Looking for Mythological Reagan
Ronald Reagan’s legacy looms large over American conservatives. Everyone wants to be the new Ronald Reagan and Republican candidates can’t stop declaring his name with bated breath. Regrettably for conservatives, the visage of Reagan they broadcast has little to do with the actual president, but epitomizes a caricature forged in Republican media circles and punditry for the last 20 years. This Mythological Reagan is evoked as the tough, principled, provocative conservative who spoke truth in an uncompromising fashion. A man hated by liberals and leftists while he celebrated America’s greatness at home and abroad; a leader who would deliver America to be brighter future.
This Mythological Reagan has been invoked continuously for the last two decades, but it always acted as a theoretical model of emulation rather than an actual blueprint. Donald Trump, unlike any candidate before him, has successful embodied the myth of Reagan, and that is what frightens party insiders. The Reagan caricature they crafted has now been given life and it appears to be irresistible.
One Step Away from Destruction
As Trump picks up a number of conservative governor endorsements this week, it appears that some in the party’s establishments have accepted the Donald’s rise to the nomination as inevitable. While factions of the Republican base are still fighting to stop Trump from seizing the nomination, their familiar rhetorical tactics are beginning to fall on deaf ears. Writing for National Review, Curt Anderson argued:
This memo is for people who care about replacing Justice Scalia with a constitutional conservative, people who care about stopping abortion and defending unborn babies, people who care about rebuilding America’s defenses, people who want to protect the right to keep and bear arms, people who want to stop this mindless slide toward a culture of dependency on government, people who oppose the increasing secularization of American culture, and people who think free speech and religious liberty are of vital importance.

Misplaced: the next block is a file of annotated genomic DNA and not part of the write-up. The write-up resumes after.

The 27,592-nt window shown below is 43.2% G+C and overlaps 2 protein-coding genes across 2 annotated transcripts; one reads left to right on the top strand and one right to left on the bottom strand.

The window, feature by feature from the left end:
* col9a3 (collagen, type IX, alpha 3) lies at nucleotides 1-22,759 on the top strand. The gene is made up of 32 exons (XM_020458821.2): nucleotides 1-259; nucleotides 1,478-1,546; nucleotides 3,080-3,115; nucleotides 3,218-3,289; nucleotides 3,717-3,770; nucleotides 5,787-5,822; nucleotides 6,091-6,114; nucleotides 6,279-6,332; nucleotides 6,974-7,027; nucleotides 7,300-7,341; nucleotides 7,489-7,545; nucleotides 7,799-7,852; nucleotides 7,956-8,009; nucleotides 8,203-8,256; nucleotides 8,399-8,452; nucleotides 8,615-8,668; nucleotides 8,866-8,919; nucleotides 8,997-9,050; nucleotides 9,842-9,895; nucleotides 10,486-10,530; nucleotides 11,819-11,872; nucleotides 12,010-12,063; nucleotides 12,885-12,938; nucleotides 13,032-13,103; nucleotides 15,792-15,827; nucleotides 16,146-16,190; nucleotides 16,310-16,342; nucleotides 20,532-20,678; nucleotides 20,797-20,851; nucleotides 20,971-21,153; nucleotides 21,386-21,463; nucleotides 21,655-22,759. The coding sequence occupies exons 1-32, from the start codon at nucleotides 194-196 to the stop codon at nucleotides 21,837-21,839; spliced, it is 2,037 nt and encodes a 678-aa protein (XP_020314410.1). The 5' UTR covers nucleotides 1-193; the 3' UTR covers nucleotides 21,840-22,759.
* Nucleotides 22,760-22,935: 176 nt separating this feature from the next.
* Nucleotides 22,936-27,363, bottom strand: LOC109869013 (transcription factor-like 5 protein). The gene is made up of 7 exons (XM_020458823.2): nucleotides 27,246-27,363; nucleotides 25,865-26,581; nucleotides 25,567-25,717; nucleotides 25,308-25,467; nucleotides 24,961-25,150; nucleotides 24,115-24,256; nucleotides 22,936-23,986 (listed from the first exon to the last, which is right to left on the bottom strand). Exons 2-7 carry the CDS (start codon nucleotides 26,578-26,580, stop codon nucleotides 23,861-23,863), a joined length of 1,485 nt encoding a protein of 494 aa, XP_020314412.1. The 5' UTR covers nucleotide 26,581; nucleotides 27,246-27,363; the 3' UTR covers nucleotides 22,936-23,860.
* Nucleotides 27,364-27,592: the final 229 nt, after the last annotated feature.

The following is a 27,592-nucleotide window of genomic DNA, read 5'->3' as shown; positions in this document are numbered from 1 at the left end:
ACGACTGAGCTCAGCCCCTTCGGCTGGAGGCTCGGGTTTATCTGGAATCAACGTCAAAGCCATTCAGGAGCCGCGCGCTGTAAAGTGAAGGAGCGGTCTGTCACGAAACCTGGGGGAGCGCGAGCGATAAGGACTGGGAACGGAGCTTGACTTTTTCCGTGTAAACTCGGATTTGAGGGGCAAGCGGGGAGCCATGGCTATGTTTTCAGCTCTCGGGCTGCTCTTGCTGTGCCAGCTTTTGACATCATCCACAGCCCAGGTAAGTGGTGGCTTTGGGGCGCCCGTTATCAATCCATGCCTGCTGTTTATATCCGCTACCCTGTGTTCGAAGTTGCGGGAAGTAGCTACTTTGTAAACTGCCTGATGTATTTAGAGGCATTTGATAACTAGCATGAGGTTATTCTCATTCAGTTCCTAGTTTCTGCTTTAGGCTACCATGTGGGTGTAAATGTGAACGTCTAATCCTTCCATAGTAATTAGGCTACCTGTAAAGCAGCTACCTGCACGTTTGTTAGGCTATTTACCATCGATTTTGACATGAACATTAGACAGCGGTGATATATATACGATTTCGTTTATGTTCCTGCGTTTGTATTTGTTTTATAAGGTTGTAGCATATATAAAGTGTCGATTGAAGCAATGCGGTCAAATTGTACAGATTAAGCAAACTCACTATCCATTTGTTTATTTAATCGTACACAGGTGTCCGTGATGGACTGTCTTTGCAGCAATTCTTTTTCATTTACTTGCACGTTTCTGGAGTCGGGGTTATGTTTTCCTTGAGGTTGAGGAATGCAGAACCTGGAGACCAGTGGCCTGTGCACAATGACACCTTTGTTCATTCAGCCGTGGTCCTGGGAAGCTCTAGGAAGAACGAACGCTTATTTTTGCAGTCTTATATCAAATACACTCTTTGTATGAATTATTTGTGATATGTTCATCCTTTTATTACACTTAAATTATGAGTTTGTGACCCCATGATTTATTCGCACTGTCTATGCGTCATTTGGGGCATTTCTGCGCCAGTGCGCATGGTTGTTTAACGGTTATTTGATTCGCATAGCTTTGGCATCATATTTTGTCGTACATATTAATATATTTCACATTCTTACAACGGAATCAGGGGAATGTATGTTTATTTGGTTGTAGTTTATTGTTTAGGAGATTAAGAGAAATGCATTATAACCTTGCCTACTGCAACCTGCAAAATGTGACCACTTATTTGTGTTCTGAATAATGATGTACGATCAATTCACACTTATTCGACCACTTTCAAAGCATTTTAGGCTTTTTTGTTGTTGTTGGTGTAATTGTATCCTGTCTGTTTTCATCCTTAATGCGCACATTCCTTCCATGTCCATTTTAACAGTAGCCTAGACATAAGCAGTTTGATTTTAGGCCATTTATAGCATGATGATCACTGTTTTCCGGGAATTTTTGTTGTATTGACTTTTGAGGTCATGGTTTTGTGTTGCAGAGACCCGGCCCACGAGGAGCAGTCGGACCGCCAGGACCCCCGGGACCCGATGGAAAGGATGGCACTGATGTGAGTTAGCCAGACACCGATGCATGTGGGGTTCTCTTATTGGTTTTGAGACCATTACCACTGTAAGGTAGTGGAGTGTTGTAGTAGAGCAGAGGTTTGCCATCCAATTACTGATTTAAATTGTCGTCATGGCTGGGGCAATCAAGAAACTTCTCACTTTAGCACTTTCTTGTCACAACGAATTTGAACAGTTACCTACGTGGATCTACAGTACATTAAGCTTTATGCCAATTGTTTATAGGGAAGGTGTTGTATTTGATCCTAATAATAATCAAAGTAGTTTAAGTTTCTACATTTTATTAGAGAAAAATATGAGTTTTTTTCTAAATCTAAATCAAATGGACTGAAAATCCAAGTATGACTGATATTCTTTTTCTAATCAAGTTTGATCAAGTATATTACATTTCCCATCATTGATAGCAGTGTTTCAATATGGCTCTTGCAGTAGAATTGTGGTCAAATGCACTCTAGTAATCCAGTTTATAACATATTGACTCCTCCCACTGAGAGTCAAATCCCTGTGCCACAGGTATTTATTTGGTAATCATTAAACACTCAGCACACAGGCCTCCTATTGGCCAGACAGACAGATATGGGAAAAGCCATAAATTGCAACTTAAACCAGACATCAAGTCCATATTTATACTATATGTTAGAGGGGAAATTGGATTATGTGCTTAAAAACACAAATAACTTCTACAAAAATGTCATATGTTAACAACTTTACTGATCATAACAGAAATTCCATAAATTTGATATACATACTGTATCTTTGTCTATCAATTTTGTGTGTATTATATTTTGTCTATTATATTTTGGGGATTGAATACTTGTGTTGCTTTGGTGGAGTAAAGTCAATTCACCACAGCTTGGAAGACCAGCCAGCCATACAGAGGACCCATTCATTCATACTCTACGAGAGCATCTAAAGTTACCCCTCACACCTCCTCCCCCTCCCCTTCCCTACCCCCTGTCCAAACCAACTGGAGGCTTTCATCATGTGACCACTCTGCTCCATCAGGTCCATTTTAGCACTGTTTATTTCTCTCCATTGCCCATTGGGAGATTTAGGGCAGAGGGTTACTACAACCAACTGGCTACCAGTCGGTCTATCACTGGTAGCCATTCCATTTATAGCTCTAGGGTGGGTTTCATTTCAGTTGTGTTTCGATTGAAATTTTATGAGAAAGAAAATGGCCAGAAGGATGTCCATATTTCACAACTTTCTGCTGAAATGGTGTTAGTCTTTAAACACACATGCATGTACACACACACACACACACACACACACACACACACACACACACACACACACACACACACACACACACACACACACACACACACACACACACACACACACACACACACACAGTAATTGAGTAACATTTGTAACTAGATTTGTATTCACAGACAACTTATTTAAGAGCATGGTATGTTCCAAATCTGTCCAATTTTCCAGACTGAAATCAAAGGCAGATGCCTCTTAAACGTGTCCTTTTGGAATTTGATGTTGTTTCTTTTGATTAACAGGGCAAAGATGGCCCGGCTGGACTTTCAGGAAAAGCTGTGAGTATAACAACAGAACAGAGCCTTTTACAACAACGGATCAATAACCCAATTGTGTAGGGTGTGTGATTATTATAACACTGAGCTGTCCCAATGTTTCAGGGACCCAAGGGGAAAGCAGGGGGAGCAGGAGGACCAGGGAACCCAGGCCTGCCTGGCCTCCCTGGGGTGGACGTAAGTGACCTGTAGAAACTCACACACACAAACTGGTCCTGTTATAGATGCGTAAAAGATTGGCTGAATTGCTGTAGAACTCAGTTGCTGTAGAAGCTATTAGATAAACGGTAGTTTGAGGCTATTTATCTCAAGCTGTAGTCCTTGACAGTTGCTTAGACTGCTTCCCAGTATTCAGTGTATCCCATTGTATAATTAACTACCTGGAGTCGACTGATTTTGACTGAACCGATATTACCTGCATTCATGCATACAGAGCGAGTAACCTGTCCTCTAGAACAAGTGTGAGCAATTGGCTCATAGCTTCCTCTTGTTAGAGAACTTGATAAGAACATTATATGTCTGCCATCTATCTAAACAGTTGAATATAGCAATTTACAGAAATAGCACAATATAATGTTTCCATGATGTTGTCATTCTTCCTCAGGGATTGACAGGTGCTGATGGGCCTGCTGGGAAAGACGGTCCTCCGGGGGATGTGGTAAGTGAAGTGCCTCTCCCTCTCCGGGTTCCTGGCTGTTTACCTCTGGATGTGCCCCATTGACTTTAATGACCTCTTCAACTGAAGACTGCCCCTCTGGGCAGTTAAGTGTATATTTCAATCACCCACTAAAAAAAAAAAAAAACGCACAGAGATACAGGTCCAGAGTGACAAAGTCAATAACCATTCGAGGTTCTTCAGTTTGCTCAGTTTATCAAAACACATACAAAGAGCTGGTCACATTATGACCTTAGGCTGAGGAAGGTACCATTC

This inflated fear that the next election would see the end of all conservatives hold dear has been regurgitated so often that Anderson’s statements read almost verbatim to those made by countless Republican media figures since 1992. Eventually, said pundits would remind us that what we really need is a new Ronald Reagan to stand against this liberal onslaught. Nile Gardiner in the Telegraph echoed an all too familiar sentiment:
Ultimately, President Obama’s legacy to America will be the decline of a great superpower, weighed down by crushing debts and massive entitlement programs, and facing an emboldened set of adversaries, from Moscow to Tehran to Pyongyang. The damage inflicted by the Obama administration will ultimately be worse than the harm caused by the presidency of Jimmy Carter due to the scale of the long-term economic crisis now facing America.
Can this be reversed? Yes, but it will require a Herculean effort by a US president on the level of a Ronald Reagan, as well as a United States Congress that is willing to implement the free market measures and public cuts that will be needed to revive America’s economy as well as confront the budget deficit, and restore Washington’s standing abroad. The United States needs strong leadership based upon its founding principles of limited government and individual liberty, and driven by a sense of American greatness and exceptionalism. Nothing short of a political revolution of the kind that swept both sides of the Atlantic in 1979 and 1980 is needed to secure America’s future and ensure it is able to lead the free world for the next century.